Friday, 22 March 2013

Blood on their hands: Lucy Meadows is dead

Lucy Meadows was found dead at home three days ago. She was a primary school teacher living and working in the north-west of England, who commenced her male-to-female transition during the 2012/13 Christmas break, intending to start the new term in January as her new self. She had full and overt support from the school and many parents.

The national tabloid press soon took up the 'story'. In particular, the Daily Mail was assiduous in informing its readers what it thought about male-bodied teachers who embark on transition in schools for younger students, pushing the view that it was a selfish act committed without proper regard to the children's sensibilities. I understand that the particular Mail article on this topic, the online version, has now been edited so that Lucy Meadows is no longer directly named. One wonders why such editing was necessary, if the article was, in the first place, a fair and reasonable piece of reporting done strictly in the public interest.

The authorities have not yet said what the cause of death was, but they are not suspicious of foul play: that hints at natural causes or suicide.

At the time of my writing this post, the online BBC News website has not mentioned her death, except to direct those interested to an external article published by the online Huffington Post. The BBC do however feature an article on the cancellation of a Pooh Sticks contest. Pooh Sticks is a game where persons drop floating sticks into a river and watch them get carried away by the current. It's simple and light-hearted. Suicide is where a person takes their own life, usually because of a reason important to them. It can be simple, but is not light-hearted.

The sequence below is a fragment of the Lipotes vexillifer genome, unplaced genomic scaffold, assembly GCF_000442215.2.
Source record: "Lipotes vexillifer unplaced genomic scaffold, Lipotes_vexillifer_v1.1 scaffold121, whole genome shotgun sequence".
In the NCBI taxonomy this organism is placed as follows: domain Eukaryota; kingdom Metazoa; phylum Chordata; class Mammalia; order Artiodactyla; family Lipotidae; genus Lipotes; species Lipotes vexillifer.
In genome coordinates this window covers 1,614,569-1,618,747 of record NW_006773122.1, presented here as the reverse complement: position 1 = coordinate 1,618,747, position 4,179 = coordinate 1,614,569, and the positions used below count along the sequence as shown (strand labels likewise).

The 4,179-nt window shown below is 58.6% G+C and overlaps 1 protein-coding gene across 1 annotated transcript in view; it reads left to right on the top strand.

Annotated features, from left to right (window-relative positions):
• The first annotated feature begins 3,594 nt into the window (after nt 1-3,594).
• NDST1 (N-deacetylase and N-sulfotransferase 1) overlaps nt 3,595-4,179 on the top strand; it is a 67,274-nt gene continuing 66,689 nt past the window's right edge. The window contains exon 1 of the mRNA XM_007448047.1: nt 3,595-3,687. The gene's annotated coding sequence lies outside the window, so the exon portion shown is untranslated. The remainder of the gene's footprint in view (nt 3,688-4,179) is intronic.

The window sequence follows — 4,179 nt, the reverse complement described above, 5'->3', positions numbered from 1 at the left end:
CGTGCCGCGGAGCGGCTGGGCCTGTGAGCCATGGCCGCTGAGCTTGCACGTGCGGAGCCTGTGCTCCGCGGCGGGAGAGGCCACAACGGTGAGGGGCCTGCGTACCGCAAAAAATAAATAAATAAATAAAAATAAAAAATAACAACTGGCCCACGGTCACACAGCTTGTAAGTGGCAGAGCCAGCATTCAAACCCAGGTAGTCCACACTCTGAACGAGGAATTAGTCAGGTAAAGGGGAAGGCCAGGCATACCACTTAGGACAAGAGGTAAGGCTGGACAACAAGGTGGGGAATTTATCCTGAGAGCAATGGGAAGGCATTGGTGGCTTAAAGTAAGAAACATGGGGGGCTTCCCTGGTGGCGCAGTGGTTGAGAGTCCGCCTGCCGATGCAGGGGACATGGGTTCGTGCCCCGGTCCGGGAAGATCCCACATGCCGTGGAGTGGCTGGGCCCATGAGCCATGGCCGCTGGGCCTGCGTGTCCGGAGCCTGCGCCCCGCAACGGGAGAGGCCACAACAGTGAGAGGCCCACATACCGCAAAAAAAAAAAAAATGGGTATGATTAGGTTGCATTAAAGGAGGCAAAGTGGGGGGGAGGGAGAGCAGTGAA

The press are resurgent. I knew they would be. I knew that the evidence given to Lord Leveson would count for nothing in practice. The press will push boundaries. It's done to make money from a business sector that is contracting but very, very far from dead.

What, in essence, has changed in the last twenty years or so? What can possibly change in the future? If 'free speech' means that newspapers can destroy people's lives for the sake of a 'story', then it's not worth having 'free speech'. There is no merit in something that leads to unhappiness and possibly death. Surely it would instead be better to have a right to tell the plain unembellished truth, and not more than that. Not opinions. Nor beliefs. Nor speculation. Just the basic truth. To apply in any medium: newspapers, TV, radio, the Internet. In blogs too. Just what is absolutely true. With penalties for publishing anything else. Boring? Not entertaining? Wouldn't sell? What are the right priorities then?

I can't help thinking back to Diana, Princess of Wales. She died in 1997, hounded to the end by people looking for a story - and pictures to go with it. Some think she courted that attention, and attempted to use the press and other media to hit back at her husband. Others see her as a victim of obsessive and oppressive press interest that just grew over the years, so that the news industry became a voracious pack animal, rabid beyond cure.